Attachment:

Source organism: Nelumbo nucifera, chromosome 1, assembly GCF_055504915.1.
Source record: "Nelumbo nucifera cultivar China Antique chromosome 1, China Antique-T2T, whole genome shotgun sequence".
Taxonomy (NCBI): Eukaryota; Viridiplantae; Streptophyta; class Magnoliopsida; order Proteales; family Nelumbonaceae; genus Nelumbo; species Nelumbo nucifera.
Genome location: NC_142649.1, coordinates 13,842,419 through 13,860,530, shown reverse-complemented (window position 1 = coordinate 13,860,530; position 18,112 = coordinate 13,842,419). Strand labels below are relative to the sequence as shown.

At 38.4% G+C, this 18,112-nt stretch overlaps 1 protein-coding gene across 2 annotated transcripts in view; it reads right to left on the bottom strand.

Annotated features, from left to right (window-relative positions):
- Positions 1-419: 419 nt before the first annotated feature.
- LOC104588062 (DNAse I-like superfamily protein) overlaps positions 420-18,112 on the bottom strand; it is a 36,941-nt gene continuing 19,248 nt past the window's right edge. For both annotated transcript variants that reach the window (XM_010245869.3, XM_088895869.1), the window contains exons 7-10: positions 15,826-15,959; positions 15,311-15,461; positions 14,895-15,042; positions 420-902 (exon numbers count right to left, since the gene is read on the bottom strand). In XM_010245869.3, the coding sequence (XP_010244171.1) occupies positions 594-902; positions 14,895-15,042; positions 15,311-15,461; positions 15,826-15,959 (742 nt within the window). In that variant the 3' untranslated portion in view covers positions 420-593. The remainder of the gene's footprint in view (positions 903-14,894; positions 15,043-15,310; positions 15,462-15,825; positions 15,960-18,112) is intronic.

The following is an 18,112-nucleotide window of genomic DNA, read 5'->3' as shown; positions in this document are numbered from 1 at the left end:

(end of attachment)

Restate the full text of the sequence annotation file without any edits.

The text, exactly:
Source organism: Nelumbo nucifera, chromosome 1, assembly GCF_055504915.1.
Source record: "Nelumbo nucifera cultivar China Antique chromosome 1, China Antique-T2T, whole genome shotgun sequence".
Taxonomy (NCBI): Eukaryota; Viridiplantae; Streptophyta; class Magnoliopsida; order Proteales; family Nelumbonaceae; genus Nelumbo; species Nelumbo nucifera.
Genome location: NC_142649.1, coordinates 13,842,419 through 13,860,530, shown reverse-complemented (window position 1 = coordinate 13,860,530; position 18,112 = coordinate 13,842,419). Strand labels below are relative to the sequence as shown.

At 38.4% G+C, this 18,112-nt stretch overlaps 1 protein-coding gene across 2 annotated transcripts in view; it reads right to left on the bottom strand.

Annotated features, from left to right (window-relative positions):
- Positions 1-419: 419 nt before the first annotated feature.
- LOC104588062 (DNAse I-like superfamily protein) overlaps positions 420-18,112 on the bottom strand; it is a 36,941-nt gene continuing 19,248 nt past the window's right edge. For both annotated transcript variants that reach the window (XM_010245869.3, XM_088895869.1), the window contains exons 7-10: positions 15,826-15,959; positions 15,311-15,461; positions 14,895-15,042; positions 420-902 (exon numbers count right to left, since the gene is read on the bottom strand). In XM_010245869.3, the coding sequence (XP_010244171.1) occupies positions 594-902; positions 14,895-15,042; positions 15,311-15,461; positions 15,826-15,959 (742 nt within the window). In that variant the 3' untranslated portion in view covers positions 420-593. The remainder of the gene's footprint in view (positions 903-14,894; positions 15,043-15,310; positions 15,462-15,825; positions 15,960-18,112) is intronic.

The following is an 18,112-nucleotide window of genomic DNA, read 5'->3' as shown; positions in this document are numbered from 1 at the left end: